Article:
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Effects of Phosphorus and Water Supply on Yield, Transpirational Water-Use Efficiency, and Carbon Isotope Discrimination of Pearl Millet


This article in CS

  1. Vol. 40 No. 1, p. 120-125
    Received: Feb 1, 1999

    * Corresponding author(s): hbrueck@plantnutrition.uni-kiel.de
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  1. H. Br u ¨ ck *a,
  2. W. A. Payneb and
  3. B. Sattelmachera
  1. a Institute of Plant Nutrition and Soil Science, Univ. of Kiel, Olshausenstr. 40, 24118 Kiel, Germany
    b Oregon State Univ., Columbia Basin Agric. Res. Center, P.O. 370, Pendleton, OR 97801 USA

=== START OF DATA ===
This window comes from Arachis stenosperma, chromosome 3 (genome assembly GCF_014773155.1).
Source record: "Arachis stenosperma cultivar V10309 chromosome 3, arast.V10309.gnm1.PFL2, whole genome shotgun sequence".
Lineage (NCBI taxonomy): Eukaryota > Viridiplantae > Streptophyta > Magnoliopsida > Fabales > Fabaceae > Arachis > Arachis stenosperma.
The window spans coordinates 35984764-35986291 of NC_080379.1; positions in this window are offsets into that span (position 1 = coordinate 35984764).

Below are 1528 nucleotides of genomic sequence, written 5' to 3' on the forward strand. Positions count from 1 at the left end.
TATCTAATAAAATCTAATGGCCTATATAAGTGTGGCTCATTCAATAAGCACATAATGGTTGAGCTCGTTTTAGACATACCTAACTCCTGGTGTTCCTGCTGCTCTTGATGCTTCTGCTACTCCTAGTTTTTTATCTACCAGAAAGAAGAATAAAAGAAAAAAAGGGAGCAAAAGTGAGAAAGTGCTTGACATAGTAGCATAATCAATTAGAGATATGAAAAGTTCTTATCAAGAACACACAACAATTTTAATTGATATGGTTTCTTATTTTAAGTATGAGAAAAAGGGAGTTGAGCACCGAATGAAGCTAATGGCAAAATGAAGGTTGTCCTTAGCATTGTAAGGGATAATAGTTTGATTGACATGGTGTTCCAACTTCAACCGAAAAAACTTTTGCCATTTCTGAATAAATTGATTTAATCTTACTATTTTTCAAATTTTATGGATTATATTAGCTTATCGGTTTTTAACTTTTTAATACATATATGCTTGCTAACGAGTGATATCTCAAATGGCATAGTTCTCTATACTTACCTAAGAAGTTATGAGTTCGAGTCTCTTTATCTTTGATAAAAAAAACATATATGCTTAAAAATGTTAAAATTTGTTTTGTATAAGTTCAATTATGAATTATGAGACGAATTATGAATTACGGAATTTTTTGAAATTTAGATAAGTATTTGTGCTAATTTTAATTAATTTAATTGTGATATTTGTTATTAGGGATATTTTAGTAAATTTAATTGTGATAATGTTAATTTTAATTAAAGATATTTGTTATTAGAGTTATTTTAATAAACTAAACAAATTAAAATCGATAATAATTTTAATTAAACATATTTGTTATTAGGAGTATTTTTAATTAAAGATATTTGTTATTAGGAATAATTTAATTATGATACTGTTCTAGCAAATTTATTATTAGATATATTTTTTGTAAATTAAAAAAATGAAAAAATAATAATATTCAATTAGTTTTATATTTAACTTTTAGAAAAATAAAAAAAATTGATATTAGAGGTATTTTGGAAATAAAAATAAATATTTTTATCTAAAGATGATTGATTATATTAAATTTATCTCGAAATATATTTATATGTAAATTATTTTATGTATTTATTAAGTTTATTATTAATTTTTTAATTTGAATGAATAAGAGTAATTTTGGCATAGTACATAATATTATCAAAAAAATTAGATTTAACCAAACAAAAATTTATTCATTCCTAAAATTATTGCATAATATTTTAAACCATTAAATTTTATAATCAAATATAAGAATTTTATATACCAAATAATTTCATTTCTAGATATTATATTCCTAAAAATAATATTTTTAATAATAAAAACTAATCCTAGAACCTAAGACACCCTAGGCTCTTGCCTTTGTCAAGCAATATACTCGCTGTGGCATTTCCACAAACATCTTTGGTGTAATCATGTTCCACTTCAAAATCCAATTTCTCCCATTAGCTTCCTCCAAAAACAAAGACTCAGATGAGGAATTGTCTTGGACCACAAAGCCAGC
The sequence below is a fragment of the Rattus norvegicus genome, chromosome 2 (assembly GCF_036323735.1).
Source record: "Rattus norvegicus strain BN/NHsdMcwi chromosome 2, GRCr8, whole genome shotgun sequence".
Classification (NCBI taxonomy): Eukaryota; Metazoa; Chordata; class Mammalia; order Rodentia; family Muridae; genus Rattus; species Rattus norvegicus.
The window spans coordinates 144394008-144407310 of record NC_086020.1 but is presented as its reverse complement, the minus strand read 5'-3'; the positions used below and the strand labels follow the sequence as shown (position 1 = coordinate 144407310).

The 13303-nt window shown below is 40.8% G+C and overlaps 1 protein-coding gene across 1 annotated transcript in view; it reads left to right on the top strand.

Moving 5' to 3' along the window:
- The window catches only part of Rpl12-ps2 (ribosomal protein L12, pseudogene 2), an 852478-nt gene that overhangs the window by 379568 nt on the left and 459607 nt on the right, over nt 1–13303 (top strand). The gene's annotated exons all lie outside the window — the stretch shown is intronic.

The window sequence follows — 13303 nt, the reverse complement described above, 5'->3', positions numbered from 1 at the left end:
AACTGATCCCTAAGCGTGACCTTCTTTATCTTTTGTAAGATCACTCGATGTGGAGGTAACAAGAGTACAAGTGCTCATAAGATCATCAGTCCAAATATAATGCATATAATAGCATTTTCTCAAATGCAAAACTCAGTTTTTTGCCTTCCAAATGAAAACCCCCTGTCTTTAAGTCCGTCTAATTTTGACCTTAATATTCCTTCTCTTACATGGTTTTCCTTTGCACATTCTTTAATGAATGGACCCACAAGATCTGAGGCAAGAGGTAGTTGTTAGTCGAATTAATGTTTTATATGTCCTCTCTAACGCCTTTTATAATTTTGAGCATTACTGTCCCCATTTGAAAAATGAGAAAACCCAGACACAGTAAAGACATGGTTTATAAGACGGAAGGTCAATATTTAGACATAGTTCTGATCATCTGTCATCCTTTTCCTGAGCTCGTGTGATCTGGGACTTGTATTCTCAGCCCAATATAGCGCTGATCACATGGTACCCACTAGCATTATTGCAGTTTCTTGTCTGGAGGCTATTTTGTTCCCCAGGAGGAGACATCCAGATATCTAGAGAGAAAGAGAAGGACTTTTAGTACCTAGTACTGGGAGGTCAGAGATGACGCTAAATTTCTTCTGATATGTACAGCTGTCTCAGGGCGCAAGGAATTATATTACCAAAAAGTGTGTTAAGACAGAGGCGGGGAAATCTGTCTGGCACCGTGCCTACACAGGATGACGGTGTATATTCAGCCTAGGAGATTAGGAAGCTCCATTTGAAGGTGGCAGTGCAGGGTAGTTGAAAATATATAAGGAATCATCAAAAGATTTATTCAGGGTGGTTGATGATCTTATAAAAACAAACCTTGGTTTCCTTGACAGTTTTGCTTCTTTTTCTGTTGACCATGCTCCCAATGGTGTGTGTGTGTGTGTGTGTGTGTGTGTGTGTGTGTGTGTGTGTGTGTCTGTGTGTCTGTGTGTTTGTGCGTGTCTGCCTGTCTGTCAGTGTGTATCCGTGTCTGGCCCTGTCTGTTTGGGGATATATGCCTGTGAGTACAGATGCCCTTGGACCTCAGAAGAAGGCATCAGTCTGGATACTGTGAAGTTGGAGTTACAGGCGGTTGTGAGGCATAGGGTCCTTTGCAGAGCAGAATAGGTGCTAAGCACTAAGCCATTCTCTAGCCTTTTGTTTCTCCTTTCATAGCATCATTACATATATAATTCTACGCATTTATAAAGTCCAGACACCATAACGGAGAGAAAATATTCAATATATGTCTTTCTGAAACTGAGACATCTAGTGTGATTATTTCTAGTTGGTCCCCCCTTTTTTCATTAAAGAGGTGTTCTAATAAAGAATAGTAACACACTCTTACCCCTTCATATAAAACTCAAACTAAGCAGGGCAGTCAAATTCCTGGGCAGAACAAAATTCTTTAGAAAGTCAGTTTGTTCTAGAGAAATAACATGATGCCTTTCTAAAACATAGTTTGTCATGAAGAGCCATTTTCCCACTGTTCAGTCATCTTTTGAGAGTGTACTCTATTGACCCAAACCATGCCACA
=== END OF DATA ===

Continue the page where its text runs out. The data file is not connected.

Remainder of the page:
Several studies have identified low soil P and water availability as major constraints to pearl millet [Pennisetum glaucum (L.) R. Br.] production in semi-arid West Africa. To evaluate the effects of phosphate and water supply on yield, transpirational water-use efficiency (WUET), and carbon-isotope discrimination (Δ), two varieties of pearl millet were cultivated in pots in a glasshouse at the ICRISAT Sahelian Centre, near Niamey, Niger. Phosphate and water supply had significant effects on yield, WUET, and Δ. Compared with the control plants, which had adequate water and P availability, yield was reduced 34% by low water supply and 48% by low P supply. Under high P-supply, water stress increased WUET by approximately 37%. Under low P-supply, no effect of water supply on WUET was observed. Water stress increased Δ by approximately 0.6‰ for low P plants, and 0.9‰ for high P plants. Added P increased Δ by 0.3 to 0.4‰. WUET and Δ did not differ significantly between varieties. Differences in Δ between green and necrotic leaves were found within both P treatments under low water supply. We attribute changes in Δ to changes in the ratio of external to internal concentration of CO2, (p i/p a), leakage rates of CO2 out of bundle-sheath cells, respiration rates, or chemical composition of the plant material.

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